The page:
Last summer a professional colleague quoted a research finding, that CBT therapists, if they had to choose a style of therapy for themselves personally, preferred psychodynamic therapy. I haven't been able to locate the exact source of this finding-- perhaps it was a survey at a conference.
Here, by "psychodynamic" I mean an open style of therapy, which is based on empathy, exploration, reflection, consideration of interpersonal patterns, consideration of existential issues, building insight, and particularly on attending to the relationship between therapist and patient or client. Psychodynamic therapy is much less focused on symptom questionnaires, "psychoeducation," prescription of exercises, reviewing worksheets, etc.
During a subsequent discussion I had with a leading CBT specialist, this theme recurred--about how meaningful and helpful it was for that person to have had a long-term personal experience with psychodynamic therapy.
CBT is a very much more "data-driven" style. Psychodynamic styles are less so. While I find CBT approaches extremely important, it is also true that because they are "data-driven" it will be naturally much easier to generate certain types of data from trials of CBT. There would be a built-in bias favouring CBT in research. Those therapists who are very inclined towards "data gathering" would likely be much more inclined towards CBT, and in turn would probably be more inclined to spend time publishing in research journals. Psychodynamic therapists, on average, are simply less interested in publishing research papers.
Those studies comparing CBT with other styles of therapy sometimes show advantages of CBT -- but many do not. And most comparative studies are very brief in duration.
The meaningful, positive elements of psychodynamic styles of therapy are likely to require longer periods of time to evaluate. Such long time periods are more difficult to measure in a study, due to technical limitations.
The inefficiencies of psychodynamic therapies, as manifest in some of the research, have often stemmed from applying old-fashioned psychoanalytic ideas in a dogmatic or highly passive way, and from offering long-term psychodynamic therapies to all patients, without any attention to shorter-term CBT-style work. A "blended model" could involve attending to CBT ideas with most patients, but also offering longer-term psychodynamic therapies at the same time, according to patient wishes. This type of blending is already a natural part of the approach of most therapists on both sides of the "CBT vs. psychodynamic spectrum." The key feature which is required, in any case, is for the therapist to be kind, patient, empathic, engaging, and available.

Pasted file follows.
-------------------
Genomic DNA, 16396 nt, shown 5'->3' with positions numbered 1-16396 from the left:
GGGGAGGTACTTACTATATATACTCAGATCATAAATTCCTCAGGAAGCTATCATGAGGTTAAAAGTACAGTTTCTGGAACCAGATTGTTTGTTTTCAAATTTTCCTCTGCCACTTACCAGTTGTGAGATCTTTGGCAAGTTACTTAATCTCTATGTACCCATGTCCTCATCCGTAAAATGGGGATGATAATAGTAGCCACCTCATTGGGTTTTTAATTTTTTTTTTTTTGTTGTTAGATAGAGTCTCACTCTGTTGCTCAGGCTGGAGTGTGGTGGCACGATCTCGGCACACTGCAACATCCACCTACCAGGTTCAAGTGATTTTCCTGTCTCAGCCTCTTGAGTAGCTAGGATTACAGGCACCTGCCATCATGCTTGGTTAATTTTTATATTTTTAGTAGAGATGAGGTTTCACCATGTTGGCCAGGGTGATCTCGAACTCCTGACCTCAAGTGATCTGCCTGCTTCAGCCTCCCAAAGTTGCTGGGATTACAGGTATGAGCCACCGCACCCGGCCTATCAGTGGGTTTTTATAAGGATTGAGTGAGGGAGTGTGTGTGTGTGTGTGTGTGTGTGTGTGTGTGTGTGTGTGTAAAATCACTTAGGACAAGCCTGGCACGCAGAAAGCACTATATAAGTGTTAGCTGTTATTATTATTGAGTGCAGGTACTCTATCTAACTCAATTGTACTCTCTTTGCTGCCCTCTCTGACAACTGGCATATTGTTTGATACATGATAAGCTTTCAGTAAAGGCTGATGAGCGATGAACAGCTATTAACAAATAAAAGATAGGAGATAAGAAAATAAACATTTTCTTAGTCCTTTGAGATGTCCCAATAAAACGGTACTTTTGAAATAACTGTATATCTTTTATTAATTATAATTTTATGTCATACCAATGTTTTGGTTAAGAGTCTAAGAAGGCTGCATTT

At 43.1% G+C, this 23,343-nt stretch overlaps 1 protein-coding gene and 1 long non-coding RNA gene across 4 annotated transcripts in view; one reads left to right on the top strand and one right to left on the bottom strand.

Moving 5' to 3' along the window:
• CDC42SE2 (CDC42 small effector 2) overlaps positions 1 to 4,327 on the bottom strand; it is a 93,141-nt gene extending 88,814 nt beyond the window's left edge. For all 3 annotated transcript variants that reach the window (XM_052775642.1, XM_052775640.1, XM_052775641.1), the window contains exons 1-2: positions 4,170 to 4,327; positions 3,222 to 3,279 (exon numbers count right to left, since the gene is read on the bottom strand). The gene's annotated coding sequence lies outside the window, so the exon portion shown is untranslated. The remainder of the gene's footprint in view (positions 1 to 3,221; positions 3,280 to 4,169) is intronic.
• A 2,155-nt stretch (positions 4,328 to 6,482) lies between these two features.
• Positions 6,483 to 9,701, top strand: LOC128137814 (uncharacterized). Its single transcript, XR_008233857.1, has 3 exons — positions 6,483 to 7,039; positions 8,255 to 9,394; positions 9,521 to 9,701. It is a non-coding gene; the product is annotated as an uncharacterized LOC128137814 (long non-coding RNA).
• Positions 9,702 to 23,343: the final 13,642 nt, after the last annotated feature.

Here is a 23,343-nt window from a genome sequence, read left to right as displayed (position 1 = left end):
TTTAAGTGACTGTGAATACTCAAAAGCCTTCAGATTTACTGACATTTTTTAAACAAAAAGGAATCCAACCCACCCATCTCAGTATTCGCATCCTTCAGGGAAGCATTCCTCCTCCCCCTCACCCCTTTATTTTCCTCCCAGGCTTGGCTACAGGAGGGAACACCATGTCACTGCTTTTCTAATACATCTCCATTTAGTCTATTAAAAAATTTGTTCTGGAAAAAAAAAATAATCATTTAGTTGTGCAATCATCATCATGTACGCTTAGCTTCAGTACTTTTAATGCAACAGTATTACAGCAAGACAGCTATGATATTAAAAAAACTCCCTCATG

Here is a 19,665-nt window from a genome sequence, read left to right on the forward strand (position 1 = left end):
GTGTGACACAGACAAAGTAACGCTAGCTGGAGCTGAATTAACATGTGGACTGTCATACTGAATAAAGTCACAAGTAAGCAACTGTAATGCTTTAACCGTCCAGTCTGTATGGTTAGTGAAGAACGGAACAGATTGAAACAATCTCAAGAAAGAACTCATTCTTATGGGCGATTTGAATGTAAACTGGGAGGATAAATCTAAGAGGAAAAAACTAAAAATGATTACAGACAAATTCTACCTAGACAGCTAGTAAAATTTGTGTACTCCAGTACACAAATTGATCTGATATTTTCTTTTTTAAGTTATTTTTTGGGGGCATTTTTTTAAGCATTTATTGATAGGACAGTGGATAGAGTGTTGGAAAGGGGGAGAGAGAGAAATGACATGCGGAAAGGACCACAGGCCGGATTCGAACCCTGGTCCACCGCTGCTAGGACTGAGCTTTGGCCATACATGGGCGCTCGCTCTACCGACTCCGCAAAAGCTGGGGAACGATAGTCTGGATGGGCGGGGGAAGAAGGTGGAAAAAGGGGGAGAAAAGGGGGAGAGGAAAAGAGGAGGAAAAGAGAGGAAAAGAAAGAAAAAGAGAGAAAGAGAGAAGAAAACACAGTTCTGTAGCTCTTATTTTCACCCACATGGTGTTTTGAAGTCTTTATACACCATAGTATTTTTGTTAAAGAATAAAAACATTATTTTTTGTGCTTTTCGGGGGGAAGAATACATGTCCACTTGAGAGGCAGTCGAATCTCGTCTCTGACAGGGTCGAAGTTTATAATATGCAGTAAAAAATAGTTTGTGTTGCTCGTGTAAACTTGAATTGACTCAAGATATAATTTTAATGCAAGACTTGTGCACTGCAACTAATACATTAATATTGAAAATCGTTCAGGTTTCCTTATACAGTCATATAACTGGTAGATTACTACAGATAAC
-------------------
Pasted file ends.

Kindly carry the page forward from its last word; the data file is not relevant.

Another related factor, emerging in society in general, is that much of CBT is simply psychoeducational. Ideas about basic psychological self-care tactics are a major part of every formal CBT course or manual. The thing is, it is becoming much more prevalent now that people are already educated about CBT ideas.
Therefore, to offer only CBT would be, more commonly, to offer educational material that more and more people are already well-versed and experienced in.
I completely support the idea of increasing the availability of CBT, and of fostering education about self care based on these ideas, starting in childhood. A lot of CBT could be "taught" as a university or high-school style course. The manuals for them are similar in size to the workbooks for a typical 3 month course.
But the role of psychodynamic styles is likely to become even more important with time, since more people will already have been well-versed in CBT.